Friday, May 15, 2015

A Peanut Butter Lover's Dream

I wanted to squeeze in one more country before the end of the semester. Since Zimbabwe is the last country on my alphabetical list of every nation on earth (plus some disputed ones), I thought it was a great choice to wrap up the last week of school. Since it is exam week, forgive me if I cut anything a little short. I’ll try to give Zimbabwe all the credit it deserves without encroaching on my precious study hours. (Whose idea was it to take 18 hours anyway? That just means more exams!)


Situated in between the Zambezi and Limpopo rivers, Zimbabwe is a southern African nation
with a population of 13 million speaking 16 official languages. You can say that Zimbabwe (formerly called Rhodesia under the control of the British South Africa Company) is a pretty diverse place. Most of the people of are Bantu origin. The Shona are the largest ethnic Bantu group making up 70% of the population. The Ndebele people make up about 20%. They are the descendants of Zulu immigrants from the 1800s. Although Zimbabwe’s history has been rough and their current government is still working out the kinks, their culture continues to endure and evolve as time goes on. The beautiful Shona carvings of birds, humans, stools, baskets, and other items are famous for being made out of a single piece of wood or stone. The stone carved bird is their national symbol and can be found on their flag. Zimbabwe also has their own version of the Boy Scouts. Their Boy Scout troops started in 1909, and they celebrate the skills of carving, tracking, leadership field-craft, and self-reliance.


Zimbabwe has British and Boer influences, but the majority of the cuisine is mainly African. Sadza and rice are the staples, and peanuts are a favorite flavoring ingredient. The Zimbabweans can mix peanut butter into just about any dish and make it taste spectacular. I was a big fan. Enjoy the following very peanut-filled (or groundnuts as the Zimbabweans call them) recipes!
This ceremonial feast dish is a chicken and peanut butter stew served on special occasions. Meat is a luxury amongst the poor of Zimbabwe, so this dish is a real treat. To get the true Zimbabwean feel, serve it out of a communal dish and eat it with you right hand. (Sorry lefties. :)  ) | DSC_0837[1]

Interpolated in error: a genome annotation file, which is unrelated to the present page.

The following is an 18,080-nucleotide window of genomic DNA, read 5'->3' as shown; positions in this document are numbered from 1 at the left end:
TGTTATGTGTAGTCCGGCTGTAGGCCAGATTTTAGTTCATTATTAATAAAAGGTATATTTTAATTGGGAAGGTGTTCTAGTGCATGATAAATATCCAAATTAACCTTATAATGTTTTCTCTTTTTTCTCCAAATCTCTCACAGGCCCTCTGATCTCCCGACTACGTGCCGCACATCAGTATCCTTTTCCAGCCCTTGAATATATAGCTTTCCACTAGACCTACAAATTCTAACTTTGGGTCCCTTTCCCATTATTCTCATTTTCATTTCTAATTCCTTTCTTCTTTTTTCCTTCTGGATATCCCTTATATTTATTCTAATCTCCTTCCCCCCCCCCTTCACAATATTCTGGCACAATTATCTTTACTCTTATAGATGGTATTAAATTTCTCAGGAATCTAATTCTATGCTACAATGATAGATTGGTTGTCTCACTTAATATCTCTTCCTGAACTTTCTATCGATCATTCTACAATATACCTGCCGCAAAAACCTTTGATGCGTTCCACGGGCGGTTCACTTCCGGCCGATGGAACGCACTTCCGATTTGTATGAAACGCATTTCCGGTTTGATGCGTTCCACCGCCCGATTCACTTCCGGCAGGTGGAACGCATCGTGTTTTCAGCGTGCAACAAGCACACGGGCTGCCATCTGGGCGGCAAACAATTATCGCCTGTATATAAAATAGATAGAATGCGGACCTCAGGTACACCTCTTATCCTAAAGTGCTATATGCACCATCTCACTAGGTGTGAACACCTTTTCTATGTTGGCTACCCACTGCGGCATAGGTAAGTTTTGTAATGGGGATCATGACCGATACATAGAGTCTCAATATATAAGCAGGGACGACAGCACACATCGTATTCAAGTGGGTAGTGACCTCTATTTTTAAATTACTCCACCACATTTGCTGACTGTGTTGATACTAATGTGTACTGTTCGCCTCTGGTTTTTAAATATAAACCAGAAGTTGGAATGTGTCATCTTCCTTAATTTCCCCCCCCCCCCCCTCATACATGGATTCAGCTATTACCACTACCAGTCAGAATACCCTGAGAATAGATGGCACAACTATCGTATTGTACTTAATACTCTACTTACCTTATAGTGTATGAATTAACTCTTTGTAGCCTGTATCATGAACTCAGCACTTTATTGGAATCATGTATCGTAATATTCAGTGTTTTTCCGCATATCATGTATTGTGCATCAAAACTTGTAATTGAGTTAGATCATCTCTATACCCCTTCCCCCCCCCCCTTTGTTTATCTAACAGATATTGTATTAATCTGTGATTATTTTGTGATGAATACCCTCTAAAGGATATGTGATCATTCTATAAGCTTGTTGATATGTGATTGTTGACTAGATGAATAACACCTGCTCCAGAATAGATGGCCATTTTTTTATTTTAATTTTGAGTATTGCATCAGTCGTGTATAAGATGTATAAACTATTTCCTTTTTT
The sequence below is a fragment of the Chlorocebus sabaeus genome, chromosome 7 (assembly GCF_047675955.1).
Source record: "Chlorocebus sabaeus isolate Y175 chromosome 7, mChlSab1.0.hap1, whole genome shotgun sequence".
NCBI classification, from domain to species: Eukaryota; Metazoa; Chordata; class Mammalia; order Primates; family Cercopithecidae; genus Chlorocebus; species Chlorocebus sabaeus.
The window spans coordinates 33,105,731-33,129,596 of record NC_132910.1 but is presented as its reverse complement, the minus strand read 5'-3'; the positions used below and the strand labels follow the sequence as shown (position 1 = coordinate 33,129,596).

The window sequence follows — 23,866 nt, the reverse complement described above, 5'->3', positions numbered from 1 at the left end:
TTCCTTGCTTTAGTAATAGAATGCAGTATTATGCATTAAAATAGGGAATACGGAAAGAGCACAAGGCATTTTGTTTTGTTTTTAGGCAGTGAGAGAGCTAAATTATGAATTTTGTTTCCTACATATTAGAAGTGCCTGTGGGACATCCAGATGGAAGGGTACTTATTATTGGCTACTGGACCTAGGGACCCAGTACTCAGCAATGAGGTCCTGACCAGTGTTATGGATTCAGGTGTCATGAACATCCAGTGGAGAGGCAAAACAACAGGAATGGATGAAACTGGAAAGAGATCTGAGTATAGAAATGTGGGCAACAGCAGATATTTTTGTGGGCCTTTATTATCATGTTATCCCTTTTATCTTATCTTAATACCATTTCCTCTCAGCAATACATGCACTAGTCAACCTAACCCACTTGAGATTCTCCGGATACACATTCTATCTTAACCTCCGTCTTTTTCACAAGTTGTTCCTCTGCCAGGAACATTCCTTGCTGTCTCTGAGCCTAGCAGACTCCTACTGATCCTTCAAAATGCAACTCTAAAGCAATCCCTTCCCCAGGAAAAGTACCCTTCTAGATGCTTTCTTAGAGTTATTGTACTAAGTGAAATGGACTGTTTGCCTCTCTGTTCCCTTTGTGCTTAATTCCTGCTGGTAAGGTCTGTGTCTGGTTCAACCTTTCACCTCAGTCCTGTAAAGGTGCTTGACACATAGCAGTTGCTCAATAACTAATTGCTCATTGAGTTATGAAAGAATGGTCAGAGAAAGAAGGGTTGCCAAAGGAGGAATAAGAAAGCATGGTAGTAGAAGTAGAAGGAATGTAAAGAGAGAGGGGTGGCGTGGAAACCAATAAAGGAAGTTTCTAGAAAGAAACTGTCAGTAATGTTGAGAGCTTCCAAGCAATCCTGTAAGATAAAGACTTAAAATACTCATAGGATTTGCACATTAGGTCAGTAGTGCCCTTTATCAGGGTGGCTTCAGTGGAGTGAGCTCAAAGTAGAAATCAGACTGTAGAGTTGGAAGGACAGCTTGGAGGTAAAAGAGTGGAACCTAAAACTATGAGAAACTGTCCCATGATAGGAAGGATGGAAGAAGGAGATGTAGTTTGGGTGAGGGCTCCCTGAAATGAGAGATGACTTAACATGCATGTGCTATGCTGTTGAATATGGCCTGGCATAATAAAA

Huku ne Dovi
2 onions, finely chopped
2 cloves garlic, minced
1 green chili pepper, chopped
1 tbsp oil
2 carrots, peeled and sliced
1 pound boneless, skinless chicken breasts, cubed
1 green bell pepper, diced
¼ tsp cayenne pepper powder
2 tomatoes, chopped
1 ½ cups water
¼ cup peanut butter
salt and pepper, to taste     

Heat the oil in a large saucepan over medium heat. Add the onions, garlic, and chili pepper. Sauté for about 8 minutes until the onion is tender. Add the chicken, bell pepper, and carrots to the pan. Continue to sauté until the chicken is browned all over but not cooked through. Season with cayenne pepper powder and mash the tomatoes into the stew. Add the water, bring to a simmer, and cook uncovered for 15 minutes. Stir in the peanut butter, cook for another 10 to 15 minutes until almost all of the moisture has evaporated, and season to taste.



A dish of cooked greens with peanut butter often accompanies a stew and staple grain on the Zimbabwean table. “Muboora” is the word for pumpkin leaves, but I substituted spinach.  

Muboora ne Dovi
1-10 ounce bag frozen pumpkin leaves or spinach, thawed
¼ cup peanut butter
salt and pepper, to taste
3 tbsp water

Heat the water in a skillet over medium heat. Add the spinach and cook thoroughly, draining off any excess moisture. Stir in the peanut butter, cook for another 2 minutes, and season to taste. | DSC_0832[1]
Although sadza is the typical Zimbabwean staple, I found a lot of recipes and talk of a peanut butter rice dish called mupunga ne dovi. Since I already made sadza when I cooked Tanzania for breakfast and my meal was already very peanut buttery, I decided to go all-out and include the peanut butter rice dish. I do not regret it!

Mupunga ne Dovi
1 cup brown rice, rinsed
1 ½ cups water
¼ cup peanut butter
salt, to taste

Bring the rice and water to a boil in a pot with a lid. Reduce the heat to a simmer, cover, and continue to cook for about 20 minutes, or until the water has been absorbed and the rice is cooked. Stir in the peanut butter and salt to taste, cover the pot, and allow to sit for 5 minutes.


Did you catch the theme of this meal? Dovi, dovi, dovi…. What does “dovi” even mean? Peanut butter! Since I am a peanut butter girl, a peanut butter themed meal was a success in the making. Thankfully, Zimbabwe did not fail me. The spicy chicken stew was amazing. (I used a very spicy chili pepper since the recipe was not very specific. If you want a less spicy dish, use a milder chili.) The taste of the peanut butter was not over powerful, but gave it an amazing depth of flavor. My dislike of spinach has completely been eradicated throughout this journey around the world. Peanut butter spinach is the bomb. Even though rice really isn’t my thing due to the sticky texture and bland taste, the peanut butter rice was pretty good.

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